Scouting History

Scouting History in the Heart of America Council - March 2015

by Andy Dubill, Council Historian


The Powell Scout Reservation 

George E. Powell Sr. moved to Kansas City in 1917 where he became a prominent business leader and member of the Kansas City community. Prior to his move to Kansas City he had worked on the family farm. He had learned first hand about the difficulties of farm life – the weather, crop rotation, choice of what to plant and the demanding life that was required for agricultural success. He formed a team that included his son George Powell Jr. to acquire the ownership of Yellow Transit Freight Lines in 1952 and grew the business into one of Kansas City’s most successful companies.

Powell Sr. was a strong proponent in the interests of Missouri because of his roots. His philosophy was that business leaders had a responsibility to be benefactors and stewards to the communities that helped make them successful. In 1948, Mr. Powell acquired the 680 acre plot of land that eventually became the George E. Powell Scout Reservation. His family and friends spent many enjoyable weekends on that family farm in Johnson County, Missouri. In the late 1960’s he and his wife were faced with a major decision – what to do with the family farm? He made the decision to donate the farm to the Kansas City Area Council of the Boy Scouts of America and the George E. Powell Scout Reservation was born.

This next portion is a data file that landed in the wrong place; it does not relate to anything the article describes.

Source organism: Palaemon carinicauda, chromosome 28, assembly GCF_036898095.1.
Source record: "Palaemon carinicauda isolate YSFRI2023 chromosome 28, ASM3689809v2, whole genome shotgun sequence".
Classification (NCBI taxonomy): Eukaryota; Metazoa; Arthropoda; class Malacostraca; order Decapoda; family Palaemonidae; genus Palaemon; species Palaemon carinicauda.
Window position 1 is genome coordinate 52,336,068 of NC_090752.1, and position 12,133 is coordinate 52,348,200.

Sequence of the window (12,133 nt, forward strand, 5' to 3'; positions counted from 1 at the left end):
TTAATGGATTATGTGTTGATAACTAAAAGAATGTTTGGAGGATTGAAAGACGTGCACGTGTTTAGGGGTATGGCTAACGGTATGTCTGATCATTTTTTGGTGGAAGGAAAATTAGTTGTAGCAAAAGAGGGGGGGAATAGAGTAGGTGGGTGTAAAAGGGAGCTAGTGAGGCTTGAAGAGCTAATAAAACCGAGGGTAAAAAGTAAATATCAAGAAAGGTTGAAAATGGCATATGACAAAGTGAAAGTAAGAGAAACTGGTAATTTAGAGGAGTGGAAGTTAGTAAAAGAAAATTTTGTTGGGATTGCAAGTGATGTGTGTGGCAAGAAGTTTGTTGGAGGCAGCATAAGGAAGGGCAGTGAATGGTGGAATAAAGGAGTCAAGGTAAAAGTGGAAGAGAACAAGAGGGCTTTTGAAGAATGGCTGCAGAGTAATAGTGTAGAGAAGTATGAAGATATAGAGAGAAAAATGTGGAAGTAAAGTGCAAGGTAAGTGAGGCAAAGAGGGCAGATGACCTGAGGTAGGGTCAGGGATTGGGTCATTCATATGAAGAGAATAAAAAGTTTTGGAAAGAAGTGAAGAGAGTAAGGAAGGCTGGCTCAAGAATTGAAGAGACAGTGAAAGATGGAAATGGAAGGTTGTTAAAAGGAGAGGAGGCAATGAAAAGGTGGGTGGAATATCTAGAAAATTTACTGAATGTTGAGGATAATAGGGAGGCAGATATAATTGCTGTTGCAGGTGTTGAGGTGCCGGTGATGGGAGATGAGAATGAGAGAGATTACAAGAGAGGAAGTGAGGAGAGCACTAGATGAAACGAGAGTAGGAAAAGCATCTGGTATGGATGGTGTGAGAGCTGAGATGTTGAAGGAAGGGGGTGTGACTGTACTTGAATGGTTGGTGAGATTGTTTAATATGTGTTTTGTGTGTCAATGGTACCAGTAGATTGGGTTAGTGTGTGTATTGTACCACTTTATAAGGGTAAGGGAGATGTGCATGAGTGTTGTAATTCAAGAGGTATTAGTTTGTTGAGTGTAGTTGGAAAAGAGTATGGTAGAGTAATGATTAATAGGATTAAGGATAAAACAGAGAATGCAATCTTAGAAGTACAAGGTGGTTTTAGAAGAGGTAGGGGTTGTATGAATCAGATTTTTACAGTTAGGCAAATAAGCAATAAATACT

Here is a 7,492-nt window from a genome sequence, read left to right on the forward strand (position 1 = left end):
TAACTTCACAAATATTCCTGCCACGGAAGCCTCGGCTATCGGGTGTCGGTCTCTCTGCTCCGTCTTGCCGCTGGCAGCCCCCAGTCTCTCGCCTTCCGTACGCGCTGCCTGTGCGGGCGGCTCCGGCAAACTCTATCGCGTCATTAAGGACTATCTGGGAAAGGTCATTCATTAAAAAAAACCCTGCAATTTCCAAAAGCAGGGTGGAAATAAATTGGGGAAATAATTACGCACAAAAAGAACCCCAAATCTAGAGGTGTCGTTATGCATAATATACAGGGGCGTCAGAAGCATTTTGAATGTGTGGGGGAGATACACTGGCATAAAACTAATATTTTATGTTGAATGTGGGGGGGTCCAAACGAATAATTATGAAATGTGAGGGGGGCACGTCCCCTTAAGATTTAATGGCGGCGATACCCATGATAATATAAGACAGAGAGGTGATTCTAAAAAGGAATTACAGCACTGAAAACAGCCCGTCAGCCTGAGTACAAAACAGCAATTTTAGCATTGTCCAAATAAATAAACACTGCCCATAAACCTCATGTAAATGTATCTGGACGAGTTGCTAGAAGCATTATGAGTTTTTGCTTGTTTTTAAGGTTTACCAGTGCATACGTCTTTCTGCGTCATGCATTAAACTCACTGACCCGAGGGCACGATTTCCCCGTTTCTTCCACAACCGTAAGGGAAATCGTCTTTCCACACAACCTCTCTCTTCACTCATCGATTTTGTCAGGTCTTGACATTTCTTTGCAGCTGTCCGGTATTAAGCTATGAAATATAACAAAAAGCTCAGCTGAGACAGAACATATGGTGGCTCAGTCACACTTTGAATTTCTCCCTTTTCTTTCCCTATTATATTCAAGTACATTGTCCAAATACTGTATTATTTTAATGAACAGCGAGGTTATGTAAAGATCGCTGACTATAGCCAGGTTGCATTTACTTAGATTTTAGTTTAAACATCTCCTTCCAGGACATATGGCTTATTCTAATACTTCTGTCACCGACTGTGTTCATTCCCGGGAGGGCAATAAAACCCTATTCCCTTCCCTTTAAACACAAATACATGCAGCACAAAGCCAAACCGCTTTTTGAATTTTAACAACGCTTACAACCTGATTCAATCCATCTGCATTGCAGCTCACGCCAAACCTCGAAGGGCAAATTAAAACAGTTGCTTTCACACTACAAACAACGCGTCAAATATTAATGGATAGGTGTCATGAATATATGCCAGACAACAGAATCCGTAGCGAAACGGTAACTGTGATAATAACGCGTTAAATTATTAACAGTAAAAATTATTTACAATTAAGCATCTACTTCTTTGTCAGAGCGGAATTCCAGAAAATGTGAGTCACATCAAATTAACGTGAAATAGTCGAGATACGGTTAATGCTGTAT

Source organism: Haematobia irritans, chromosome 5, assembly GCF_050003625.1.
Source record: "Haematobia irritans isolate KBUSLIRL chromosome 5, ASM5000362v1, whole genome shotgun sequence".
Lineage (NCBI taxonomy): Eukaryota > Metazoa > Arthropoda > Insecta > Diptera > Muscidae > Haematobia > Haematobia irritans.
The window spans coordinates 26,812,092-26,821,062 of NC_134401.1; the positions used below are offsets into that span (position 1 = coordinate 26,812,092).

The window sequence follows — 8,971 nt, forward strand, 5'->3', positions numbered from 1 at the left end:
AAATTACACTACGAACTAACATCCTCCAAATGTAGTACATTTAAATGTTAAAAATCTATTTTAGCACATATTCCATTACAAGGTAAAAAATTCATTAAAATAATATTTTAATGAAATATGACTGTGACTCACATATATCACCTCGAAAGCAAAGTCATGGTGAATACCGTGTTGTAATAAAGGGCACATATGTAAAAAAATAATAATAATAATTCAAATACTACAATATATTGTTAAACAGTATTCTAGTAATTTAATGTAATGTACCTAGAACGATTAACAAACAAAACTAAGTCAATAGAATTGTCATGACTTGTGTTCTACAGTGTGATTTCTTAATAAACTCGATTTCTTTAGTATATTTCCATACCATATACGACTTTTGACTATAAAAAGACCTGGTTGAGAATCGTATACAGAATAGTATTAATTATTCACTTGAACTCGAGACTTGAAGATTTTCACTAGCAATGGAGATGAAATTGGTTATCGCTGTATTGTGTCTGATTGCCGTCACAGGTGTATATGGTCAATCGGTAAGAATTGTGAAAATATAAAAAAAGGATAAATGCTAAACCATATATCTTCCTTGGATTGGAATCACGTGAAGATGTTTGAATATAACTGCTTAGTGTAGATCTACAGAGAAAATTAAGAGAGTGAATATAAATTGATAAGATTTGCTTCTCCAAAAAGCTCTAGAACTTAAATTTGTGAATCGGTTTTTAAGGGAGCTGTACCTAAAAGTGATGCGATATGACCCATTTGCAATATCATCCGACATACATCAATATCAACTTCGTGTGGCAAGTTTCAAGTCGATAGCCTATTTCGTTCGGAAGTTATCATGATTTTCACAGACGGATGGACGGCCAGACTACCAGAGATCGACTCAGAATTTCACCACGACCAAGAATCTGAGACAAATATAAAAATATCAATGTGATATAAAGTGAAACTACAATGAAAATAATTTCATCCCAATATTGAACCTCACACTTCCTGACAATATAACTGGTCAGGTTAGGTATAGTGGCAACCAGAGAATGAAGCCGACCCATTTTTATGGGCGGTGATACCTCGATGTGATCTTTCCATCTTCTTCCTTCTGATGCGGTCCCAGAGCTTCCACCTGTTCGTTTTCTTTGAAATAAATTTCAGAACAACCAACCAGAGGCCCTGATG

At the ceremony where the transaction was publicized, Powell stated “We had decided to leave the property to a youth organization in our will – but decided not to wait. I am happy the Scouts can use this property in furthering their programs, and I am pleased with the immediate and long term plans that the council has for use of this area.”

The April 1966 edition of the Kansas City Area Council Scout newsletter noted that usage of Powell Scout Reservation “was growing by leaps and bounds throughout the council.”  Camporee, adult training events and troop camping events were being rapidly scheduled as Scouters began to realize the desirability and utility of the camp. A special conservation program was planned for six consecutive Saturdays as troops and posts were invited to participate in a special tree planting project that was designed to return natural cover to many of the hilly areas of the reservation.  The Powell Scout Reservation was enjoyed by Scouts for many years.

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